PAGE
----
The government's arguments in two Supreme Court cases regarding cell phone searches by law enforcement included extreme mischaracterizations both of how cell phone technology works and how people use it.
Members of Congress are pressuring ad networks to blacklist sites based on easy to abuse commercial definitions of "pirate sites." This mimics the Stop Online Piracy Act (SOPA) even though public pressure ensured that SOPA did not become law, and it may very well violate federal antitrust law.
EFF has released our first version of Privacy Badger, a new open source browser add-on for Firefox and Chrome that stops advertisers and other third-party trackers from secretly tracking where you go and what pages you look at on the web.
Cops who use a private vehicle tracking database can't cooperate with the media, according to its user agreement.
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EFF Staff Attorney Nate Cardozo will join a panel of experts for a discussion entitled Privacy and Security in the Age of NSA and Snowden exploring corporate data collection and government spying.
Don't forget to stop by the EFF table!
DISCOUNT FOR EFF SUPPORTERS: Receive a 25% discount on registration when you use the promo code EFF_Summit_25.
May 16, 2014
Los Angeles, CA
EFF Activism Director Rainey Reitman and EFF Special Counsel Marcia Hofmann will give a talk on "Bitcoin as a Liberty-Enhancing Technology: Case Studies in Financial Censorship and the SOPA Saga" on Saturday May 17th. After their presentation, they will participate in a panel discussion about Bitcoin and government relations.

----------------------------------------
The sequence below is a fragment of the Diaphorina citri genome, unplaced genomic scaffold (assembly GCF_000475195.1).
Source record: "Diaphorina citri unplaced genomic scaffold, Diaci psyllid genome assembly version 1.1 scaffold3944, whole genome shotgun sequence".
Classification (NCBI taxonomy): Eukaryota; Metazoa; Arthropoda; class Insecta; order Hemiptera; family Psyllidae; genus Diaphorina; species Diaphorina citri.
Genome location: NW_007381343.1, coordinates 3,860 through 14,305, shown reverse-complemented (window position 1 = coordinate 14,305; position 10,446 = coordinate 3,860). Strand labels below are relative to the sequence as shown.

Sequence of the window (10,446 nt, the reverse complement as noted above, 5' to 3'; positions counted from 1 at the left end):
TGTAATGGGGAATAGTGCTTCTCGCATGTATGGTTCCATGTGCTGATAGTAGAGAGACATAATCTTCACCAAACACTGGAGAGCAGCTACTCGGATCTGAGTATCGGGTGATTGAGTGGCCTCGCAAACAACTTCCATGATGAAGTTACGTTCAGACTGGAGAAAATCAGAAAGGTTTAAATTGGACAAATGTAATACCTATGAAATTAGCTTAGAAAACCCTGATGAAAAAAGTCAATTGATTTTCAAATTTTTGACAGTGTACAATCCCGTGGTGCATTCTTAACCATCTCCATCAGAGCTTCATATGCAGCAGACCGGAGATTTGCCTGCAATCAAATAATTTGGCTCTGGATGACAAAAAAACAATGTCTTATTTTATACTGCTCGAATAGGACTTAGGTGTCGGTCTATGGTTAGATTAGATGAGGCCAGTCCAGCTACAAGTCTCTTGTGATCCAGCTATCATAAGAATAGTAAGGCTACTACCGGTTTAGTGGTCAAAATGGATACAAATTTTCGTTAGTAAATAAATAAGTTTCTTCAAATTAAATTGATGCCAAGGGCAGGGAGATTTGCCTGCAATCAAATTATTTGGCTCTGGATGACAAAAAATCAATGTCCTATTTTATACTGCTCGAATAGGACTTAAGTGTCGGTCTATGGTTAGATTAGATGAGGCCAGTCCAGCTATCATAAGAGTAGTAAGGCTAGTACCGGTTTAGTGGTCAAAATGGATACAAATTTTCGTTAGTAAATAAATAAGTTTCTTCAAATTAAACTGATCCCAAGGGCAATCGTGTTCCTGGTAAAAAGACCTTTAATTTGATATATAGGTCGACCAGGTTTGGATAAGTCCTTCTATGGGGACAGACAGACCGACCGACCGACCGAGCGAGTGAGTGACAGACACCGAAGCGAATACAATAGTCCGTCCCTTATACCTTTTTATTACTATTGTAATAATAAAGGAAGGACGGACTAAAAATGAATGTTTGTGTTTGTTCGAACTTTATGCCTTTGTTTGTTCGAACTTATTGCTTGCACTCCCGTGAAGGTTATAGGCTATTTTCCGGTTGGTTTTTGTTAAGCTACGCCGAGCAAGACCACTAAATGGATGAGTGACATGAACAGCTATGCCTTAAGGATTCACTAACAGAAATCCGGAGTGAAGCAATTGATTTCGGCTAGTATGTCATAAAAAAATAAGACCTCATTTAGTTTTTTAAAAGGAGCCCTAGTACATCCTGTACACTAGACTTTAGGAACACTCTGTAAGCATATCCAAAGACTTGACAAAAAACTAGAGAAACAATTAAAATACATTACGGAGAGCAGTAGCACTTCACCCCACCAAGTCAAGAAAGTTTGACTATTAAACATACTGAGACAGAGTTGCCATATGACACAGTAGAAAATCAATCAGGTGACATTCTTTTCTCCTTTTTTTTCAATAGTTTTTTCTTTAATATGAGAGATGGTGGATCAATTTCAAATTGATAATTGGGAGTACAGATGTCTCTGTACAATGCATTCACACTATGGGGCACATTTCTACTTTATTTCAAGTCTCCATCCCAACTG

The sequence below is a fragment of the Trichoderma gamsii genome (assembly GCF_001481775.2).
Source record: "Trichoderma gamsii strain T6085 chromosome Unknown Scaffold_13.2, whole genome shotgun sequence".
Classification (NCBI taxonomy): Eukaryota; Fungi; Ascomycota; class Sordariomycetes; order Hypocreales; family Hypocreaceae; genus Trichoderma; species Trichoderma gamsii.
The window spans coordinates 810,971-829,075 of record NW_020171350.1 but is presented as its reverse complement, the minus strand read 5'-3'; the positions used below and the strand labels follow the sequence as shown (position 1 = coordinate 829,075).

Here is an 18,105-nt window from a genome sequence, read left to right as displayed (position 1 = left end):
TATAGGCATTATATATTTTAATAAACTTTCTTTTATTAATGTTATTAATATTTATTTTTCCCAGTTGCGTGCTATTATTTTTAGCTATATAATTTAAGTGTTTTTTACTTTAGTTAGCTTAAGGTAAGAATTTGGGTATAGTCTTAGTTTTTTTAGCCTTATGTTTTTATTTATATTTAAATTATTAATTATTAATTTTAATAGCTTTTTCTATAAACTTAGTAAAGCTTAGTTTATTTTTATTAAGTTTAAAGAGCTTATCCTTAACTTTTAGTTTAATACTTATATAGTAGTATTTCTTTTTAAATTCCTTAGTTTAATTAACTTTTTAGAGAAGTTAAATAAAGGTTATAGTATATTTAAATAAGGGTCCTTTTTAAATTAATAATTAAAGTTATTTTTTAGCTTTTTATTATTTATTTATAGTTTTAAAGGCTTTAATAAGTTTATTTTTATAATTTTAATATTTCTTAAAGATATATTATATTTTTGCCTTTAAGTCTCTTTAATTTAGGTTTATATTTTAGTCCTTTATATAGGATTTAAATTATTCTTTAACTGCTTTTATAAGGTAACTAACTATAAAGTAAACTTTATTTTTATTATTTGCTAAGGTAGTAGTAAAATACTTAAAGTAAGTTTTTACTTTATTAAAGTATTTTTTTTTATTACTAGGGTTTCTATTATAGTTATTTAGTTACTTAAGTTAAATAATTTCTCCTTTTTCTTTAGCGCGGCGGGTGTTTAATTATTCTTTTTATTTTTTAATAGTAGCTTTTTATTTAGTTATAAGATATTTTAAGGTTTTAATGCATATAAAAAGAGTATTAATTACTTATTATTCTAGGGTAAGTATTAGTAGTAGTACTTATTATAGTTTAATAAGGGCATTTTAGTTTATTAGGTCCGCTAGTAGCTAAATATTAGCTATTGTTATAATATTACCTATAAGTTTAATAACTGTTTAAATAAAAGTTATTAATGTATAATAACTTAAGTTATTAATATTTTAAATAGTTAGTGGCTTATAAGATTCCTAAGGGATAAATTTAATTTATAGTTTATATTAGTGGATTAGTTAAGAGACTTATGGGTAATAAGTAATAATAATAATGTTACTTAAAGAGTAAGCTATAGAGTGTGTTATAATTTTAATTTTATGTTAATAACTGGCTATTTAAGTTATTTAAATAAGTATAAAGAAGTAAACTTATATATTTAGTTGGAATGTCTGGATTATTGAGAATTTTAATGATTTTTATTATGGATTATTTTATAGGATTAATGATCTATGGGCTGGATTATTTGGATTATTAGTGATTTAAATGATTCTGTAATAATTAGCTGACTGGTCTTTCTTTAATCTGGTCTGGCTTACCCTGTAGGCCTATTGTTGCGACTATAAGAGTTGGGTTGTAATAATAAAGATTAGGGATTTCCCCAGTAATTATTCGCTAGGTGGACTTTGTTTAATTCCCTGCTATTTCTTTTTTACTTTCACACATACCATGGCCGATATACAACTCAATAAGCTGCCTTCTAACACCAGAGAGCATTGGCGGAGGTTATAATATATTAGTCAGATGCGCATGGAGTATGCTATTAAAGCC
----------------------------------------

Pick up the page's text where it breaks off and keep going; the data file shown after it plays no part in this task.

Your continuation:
May 17, 2014
Join EFF at Maker Faire Bay Area! We are proud to support the rights of modern innovators and promote the spirit of DIY creativity and freedom. Stop by the EFF Maker Faire booth to learn more and become an official EFF member.
May 18-19, 2014
San Francisco, CA
Techno-Activism Third Mondays (TA3M) are informal meetups that occur on the same date in many cities worldwide. It is designed to connect techno-activists and hacktivists who work on or with circumvention tools, and/or are interested in anti-censorship and anti-surveillance technology. TA3M are held in New York, Washington, DC, Amsterdam, Portland, Tokyo, and more.
May 19, 2014
815 Eddy Street, San Francisco
EFF's Rainey Reitman and Jillian York will speak at the Personal Democracy Forum.
PDF brings together a thousand top opinion makers, political practitioners, technologists, and journalists from across the ideological spectrum for two days to network, exchange ideas, and explore how technology and wired citizens are changing politics, governance, and civil society.
June 5-6, 2014
New York, NY
EFF Staff Attorney Hanni Fakhoury will give a one hour CLE presentation for the Bar Association of San Francisco, discussing how NSA and other intelligence communities gather and tip information to law enforcement agencies in routine criminal cases. He will also explain steps criminal defense attorneys can take to figure out if NSA derived evidence is being used against their clients.
June 19, 2014
Bar Association of San Francisco
301 Battery St, San Francisco, CA